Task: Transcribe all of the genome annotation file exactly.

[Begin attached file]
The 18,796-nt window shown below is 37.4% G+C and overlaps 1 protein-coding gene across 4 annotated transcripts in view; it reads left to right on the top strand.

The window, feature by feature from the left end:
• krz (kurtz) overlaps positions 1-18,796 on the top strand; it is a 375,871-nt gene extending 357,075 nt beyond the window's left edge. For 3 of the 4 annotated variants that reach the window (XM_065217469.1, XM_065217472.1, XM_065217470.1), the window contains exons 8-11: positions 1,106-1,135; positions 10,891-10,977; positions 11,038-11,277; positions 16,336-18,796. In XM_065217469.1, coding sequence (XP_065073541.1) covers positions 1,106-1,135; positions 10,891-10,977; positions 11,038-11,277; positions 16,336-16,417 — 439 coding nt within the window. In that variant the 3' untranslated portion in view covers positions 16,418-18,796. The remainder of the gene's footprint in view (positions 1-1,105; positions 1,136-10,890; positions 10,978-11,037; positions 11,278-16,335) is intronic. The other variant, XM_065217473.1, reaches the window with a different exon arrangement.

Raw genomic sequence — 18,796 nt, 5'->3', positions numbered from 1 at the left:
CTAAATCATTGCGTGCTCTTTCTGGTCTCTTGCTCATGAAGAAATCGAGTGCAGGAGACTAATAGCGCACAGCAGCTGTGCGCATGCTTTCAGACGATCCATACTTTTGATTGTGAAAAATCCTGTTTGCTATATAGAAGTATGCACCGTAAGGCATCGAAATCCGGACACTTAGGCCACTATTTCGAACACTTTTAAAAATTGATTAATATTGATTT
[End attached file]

The 18,796-nt window shown below is 37.4% G+C and overlaps 1 protein-coding gene across 4 annotated transcripts in view; it reads left to right on the top strand.

The window, feature by feature from the left end:
• krz (kurtz) overlaps positions 1-18,796 on the top strand; it is a 375,871-nt gene extending 357,075 nt beyond the window's left edge. For 3 of the 4 annotated variants that reach the window (XM_065217469.1, XM_065217472.1, XM_065217470.1), the window contains exons 8-11: positions 1,106-1,135; positions 10,891-10,977; positions 11,038-11,277; positions 16,336-18,796. In XM_065217469.1, coding sequence (XP_065073541.1) covers positions 1,106-1,135; positions 10,891-10,977; positions 11,038-11,277; positions 16,336-16,417 — 439 coding nt within the window. In that variant the 3' untranslated portion in view covers positions 16,418-18,796. The remainder of the gene's footprint in view (positions 1-1,105; positions 1,136-10,890; positions 10,978-11,037; positions 11,278-16,335) is intronic. The other variant, XM_065217473.1, reaches the window with a different exon arrangement.

Raw genomic sequence — 18,796 nt, 5'->3', positions numbered from 1 at the left:
CTAAATCATTGCGTGCTCTTTCTGGTCTCTTGCTCATGAAGAAATCGAGTGCAGGAGACTAATAGCGCACAGCAGCTGTGCGCATGCTTTCAGACGATCCATACTTTTGATTGTGAAAAATCCTGTTTGCTATATAGAAGTATGCACCGTAAGGCATCGAAATCCGGACACTTAGGCCACTATTTCGAACACTTTTAAAAATTGATTAATATTGATTT